Thread: Kinematics: The Motion of Particles

1. Kinematics: The Motion of Particles

A particle is projected vertically upwards from ground level with a speed of 28m/s.

Find the length of time for which the particle is more than 10m above ground level.

Millions thanks.

I didnt know which forum this comes after please tell if you know thanks!

2. You are given the initial velocity 28 m/s. So first find out how much the velocity reduces after traveling 10 m high, in order to find your new initial velocity.

$\displaystyle V^2 = Vi^2 + 2a(x-xi)$

The new initial velocity, when the projectile is 10 m off the ground, is 24.2487. Then use another kinematic equation to solve for a normal projectile flight.

$\displaystyle V = Vi + at$

You want to know when the velocity is zero, and this will be half the time of the total flight (when the projectile is highest in the air). Solve for t, then multiply by 2 to get the final answer.

3. Originally Posted by PatrickFoster
You want to know when the velocity is zero, and this will be half the time of the total flight (when the projectile is highest in the air). Solve for t, then multiply by 2 to get the final answer.
I don't understand this bit.

but i've worked it out with x=ut+0.5at^2

t=5.33 or 0.38

then 5.33-0.38=4.95s which is what i want!

thanks anyway!

4. Glad to see you got it.

When the particle is fired up, it has an initial velocity greater than zero.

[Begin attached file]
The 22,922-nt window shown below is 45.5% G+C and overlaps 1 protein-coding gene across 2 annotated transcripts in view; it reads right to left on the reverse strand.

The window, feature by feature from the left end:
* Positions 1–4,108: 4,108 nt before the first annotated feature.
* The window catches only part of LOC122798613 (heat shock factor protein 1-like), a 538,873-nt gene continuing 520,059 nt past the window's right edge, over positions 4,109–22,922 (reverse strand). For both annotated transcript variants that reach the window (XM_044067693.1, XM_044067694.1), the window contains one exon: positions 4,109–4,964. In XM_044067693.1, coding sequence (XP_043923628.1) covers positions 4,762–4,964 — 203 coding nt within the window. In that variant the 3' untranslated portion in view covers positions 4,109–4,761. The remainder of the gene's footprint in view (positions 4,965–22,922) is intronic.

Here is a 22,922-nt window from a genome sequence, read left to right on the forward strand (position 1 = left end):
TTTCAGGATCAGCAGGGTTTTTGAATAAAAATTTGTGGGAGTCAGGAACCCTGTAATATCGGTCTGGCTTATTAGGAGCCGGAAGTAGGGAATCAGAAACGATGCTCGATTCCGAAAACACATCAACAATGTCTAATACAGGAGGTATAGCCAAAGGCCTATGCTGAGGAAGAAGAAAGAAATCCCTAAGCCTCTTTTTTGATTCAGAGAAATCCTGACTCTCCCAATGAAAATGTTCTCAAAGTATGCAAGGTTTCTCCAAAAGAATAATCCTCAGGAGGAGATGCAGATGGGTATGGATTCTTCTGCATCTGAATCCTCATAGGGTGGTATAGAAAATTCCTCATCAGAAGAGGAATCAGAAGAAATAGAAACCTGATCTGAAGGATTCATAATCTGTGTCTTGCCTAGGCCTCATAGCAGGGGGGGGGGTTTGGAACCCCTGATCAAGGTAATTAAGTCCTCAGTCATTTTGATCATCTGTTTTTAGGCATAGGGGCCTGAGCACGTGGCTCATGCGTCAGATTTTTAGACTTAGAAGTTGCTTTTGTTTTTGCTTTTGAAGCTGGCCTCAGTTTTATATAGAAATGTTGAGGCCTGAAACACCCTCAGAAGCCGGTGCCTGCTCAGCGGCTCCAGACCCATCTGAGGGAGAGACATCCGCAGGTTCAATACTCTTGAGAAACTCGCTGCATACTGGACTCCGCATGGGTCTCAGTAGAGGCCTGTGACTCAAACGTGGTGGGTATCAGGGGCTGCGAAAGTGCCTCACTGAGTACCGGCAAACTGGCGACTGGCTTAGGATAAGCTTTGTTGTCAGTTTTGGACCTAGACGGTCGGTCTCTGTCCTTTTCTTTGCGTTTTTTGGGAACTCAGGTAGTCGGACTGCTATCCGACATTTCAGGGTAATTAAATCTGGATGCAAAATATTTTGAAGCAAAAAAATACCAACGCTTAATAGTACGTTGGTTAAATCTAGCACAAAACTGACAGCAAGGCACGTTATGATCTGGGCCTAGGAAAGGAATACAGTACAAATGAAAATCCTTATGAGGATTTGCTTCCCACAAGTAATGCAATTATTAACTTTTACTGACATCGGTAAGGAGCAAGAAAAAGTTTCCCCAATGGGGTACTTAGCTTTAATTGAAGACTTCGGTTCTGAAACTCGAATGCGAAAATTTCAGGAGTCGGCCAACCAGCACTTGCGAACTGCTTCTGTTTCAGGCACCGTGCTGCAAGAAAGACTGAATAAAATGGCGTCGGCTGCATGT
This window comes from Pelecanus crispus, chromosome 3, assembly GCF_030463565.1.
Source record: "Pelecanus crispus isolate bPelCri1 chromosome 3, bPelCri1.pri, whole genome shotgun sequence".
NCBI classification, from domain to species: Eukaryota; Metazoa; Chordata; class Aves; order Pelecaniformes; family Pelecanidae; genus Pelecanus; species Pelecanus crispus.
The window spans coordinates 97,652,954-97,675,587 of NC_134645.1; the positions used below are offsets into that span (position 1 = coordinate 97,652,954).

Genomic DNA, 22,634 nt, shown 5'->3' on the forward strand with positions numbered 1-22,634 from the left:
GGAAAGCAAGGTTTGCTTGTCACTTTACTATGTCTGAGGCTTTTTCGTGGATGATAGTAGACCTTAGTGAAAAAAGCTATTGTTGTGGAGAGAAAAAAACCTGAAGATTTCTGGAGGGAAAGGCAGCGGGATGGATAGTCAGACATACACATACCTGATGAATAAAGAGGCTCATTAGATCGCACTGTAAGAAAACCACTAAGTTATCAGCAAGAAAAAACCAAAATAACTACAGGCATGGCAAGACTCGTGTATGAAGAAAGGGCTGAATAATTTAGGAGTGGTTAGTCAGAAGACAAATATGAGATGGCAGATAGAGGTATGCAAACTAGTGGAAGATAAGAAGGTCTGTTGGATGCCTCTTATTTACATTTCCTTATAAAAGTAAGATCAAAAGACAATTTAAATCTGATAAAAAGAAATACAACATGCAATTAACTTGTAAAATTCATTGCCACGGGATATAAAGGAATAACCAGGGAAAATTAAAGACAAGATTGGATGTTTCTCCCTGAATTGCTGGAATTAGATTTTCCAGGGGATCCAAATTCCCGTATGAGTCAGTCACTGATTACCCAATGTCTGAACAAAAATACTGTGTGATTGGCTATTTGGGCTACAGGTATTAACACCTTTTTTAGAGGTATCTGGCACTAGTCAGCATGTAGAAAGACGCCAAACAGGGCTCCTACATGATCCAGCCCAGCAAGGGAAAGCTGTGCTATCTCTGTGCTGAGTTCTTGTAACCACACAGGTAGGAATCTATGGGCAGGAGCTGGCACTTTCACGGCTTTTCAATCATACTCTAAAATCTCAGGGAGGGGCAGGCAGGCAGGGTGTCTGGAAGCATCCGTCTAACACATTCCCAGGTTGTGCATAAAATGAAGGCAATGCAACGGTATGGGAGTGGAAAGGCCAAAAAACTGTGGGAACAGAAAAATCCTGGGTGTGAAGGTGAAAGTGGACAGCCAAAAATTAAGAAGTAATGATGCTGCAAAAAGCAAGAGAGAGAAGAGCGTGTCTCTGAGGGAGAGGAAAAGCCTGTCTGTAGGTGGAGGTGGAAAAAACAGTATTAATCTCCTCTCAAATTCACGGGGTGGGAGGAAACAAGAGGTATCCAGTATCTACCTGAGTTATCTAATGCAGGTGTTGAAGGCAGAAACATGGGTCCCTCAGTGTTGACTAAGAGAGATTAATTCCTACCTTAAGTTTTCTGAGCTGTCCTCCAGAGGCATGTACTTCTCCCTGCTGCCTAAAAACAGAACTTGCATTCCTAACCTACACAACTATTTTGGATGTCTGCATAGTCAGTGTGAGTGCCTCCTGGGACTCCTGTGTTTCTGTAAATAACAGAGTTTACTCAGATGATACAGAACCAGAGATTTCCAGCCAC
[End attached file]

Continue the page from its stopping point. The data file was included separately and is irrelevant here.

As the particle goes upward, the force of gravity is constantly acting on it, accelerating it downward. In effect, this is "decelerating" the particle. Its initial velocity is slowing down until eventually it reaches zero. When it does reach zero, it is no longer going up, but it is also not going down (no velocity is no velocity). This is the peak of its flight, and the maximum height it achieves.

After a moment though, as gravity is still and always acting on it, the velocity continues to decrease, from zero to negative values. Since its velocity is zero, this is the part of the flight where the particle is going down, back to earth. This is always true for the y-component of the velocity (the x-component doesn't change, and in this case it is always zero).

So by finding the time it takes the particle to accelerate to zero from the initial velocity, then you are really finding the time of the first half of the flight, the part where the particle is going up. Since the second half (coming down) takes exactly the same amount of time, all you need to do is find the first part and double it.

Patrick